In This Issue

        Volume 92, Number 8, October 15, 2022
        A brief summary of the articles appearing in this issue of Biological Psychiatry.

        Review: Deubiquitinating Enzymes and Neurodevelopmental Disorders

        Protein ubiquitination is a widespread protein modification that directs protein degradation. A family of deubiquitinating enzymes (DUBs) opposes this activity, and many of these enzymes are implicated in neurodevelopmental disorders. In this review, Jolly et al. (pages 614–625) describe the current genetic and functional evidence that links multiple DUBs with brain development. Further, the authors highlight how knowledge of DUB function is illuminating new therapeutic paradigms to overcome neurodevelopmental disorders underpinned by loss of protein abundance.

        Review: Predictive Modeling in Autism

        Autism spectrum disorder (ASD) is a heterogeneous neurodevelopmental condition. Improved understanding of the brain-based characteristics of ASD could help guide clinical research. Here, Horien et al. (pages 626–642) review studies that have used magnetic resonance imaging functional connectivity data to predict autism phenotypes. The authors discuss how issues related to autism-specific study and analysis design can affect the biological and clinical utility of predictive modeling methods. The authors highlight the need for predictive modeling studies that use dimensional and subtyping approaches, which may help address the heterogeneity of ASD and yield novel insights into the biological underpinnings of autism.

        Artificial Intelligence: Brain Biomarkers of ASD

        ASD is among the most common neurodevelopment disorders, but the neurobiology of ASD is still poorly understood, in part because of high heterogeneity and inconsistent findings. Using large-scale human brain imaging data from 3 independent cohorts coupled with artificial intelligence techniques, Supekar et al. (pages 643–653) found reproducible functional brain biomarkers, including in the posterior cingulate cortex and precuneus, that accurately distinguished individuals with ASD from neurotypical control subjects and that were able to predict individual differences in core social and communication symptoms. These findings highlight the utility of such approaches in advancing our knowledge of brain biomarkers of neuropsychiatric psychopathology.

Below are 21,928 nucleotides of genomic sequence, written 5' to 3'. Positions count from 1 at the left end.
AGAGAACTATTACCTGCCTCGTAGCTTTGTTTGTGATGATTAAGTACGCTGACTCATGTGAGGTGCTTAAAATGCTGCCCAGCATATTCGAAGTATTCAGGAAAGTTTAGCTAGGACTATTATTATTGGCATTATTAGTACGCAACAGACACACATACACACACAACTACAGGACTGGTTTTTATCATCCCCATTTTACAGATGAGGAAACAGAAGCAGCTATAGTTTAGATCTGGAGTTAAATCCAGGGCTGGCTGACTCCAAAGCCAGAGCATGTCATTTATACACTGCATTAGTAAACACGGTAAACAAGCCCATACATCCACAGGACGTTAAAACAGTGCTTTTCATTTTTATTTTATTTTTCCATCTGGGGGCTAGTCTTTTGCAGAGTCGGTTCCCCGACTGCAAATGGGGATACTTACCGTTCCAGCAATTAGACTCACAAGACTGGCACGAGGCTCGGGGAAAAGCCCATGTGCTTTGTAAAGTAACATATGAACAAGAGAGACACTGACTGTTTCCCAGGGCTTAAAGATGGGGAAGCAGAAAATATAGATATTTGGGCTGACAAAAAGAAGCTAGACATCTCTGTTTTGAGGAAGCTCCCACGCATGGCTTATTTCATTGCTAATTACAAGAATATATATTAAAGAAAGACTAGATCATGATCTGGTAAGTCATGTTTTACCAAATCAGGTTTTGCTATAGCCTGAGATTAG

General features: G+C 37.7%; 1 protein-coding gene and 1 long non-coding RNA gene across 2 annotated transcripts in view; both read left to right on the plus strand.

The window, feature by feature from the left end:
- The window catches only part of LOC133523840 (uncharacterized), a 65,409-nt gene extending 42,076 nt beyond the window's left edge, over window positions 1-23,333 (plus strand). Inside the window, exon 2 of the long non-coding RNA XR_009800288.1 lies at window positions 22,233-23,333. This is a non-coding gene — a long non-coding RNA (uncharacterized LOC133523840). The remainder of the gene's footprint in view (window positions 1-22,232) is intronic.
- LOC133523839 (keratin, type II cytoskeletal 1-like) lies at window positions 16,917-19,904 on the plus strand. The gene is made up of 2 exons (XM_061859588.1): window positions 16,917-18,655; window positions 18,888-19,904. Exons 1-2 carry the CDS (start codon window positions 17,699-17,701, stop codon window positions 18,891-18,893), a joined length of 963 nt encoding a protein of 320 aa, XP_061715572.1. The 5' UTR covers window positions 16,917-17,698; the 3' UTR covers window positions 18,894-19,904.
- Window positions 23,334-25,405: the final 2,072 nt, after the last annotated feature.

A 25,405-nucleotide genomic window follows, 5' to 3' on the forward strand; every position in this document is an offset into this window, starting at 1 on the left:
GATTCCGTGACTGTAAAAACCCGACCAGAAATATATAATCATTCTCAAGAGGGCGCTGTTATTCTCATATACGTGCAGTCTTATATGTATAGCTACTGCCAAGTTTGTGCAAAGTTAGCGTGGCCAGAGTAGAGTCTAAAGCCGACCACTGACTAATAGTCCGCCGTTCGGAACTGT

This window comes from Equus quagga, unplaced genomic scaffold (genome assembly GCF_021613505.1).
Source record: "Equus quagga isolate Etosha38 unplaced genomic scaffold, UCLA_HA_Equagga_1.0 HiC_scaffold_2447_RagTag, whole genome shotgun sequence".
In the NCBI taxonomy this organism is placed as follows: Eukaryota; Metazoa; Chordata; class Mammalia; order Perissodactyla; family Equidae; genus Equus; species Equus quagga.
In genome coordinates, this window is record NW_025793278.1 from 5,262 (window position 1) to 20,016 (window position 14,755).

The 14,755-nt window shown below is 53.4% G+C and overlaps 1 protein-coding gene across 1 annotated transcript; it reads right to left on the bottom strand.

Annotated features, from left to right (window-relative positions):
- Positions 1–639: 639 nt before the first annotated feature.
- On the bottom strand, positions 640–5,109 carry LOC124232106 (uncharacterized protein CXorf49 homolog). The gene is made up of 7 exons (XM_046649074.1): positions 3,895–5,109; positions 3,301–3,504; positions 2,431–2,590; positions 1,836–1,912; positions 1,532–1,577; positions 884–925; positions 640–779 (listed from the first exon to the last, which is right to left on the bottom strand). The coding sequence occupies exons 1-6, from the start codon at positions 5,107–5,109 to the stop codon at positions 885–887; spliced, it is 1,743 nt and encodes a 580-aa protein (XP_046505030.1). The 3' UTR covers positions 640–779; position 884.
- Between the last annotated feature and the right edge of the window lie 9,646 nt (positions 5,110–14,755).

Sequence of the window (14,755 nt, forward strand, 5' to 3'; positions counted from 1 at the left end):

Sex Differences in ASD Subgroups

        Sex differences in the diagnosis of ASD are marked, but it is possible that such discrepancy in prevalence between the sexes is related to symptom heterogeneity and/or measurement bias. In this longitudinal study of children who had a sibling diagnosed with ASD, Burrows et al. (pages 654–662) identified a balanced 1:1 male to female ratio in a “high-concern” group based on scores of social communication and restricted and repetitive behaviors. These data suggest that girls may be equally likely to demonstrate elevated ASD traits and highlight an approach that may be useful in better understanding the development of ASD symptoms across early childhood.

        Maternal Behavior and Preterm Outcomes

        Infants born very prematurely often require life-saving care. Both illness and procedure-related injuries early in life have been related to altered brain development and poorer outcomes, but positive maternal interactions may improve cognitive and language outcomes in these infants. In this longitudinal study of children born very preterm, Miller et al. (pages 663–673) demonstrated that supportive and responsive behavior from mothers was related to higher scores on cognitive and language assessments at 3-year follow-up among children who showed less mature cortical gray matter at term-equivalent age. These data suggest that promoting greater maternal sensitivity may be an avenue through which neurodevelopment could be improved for children born very preterm.

        The Cerebellum in ASD

        The cerebellum is a structure that contains more than half the neurons of the brain. Previous studies have reported inconsistent findings in this region in individuals with ASD. Using multiple approaches to analyze data from a large multicenter study, Laidi et al. (pages 674–682) found no differences in the anatomy of the cerebellum between individuals with ASD and control individuals. These findings suggest that cerebellar anatomy may be unaffected in ASD.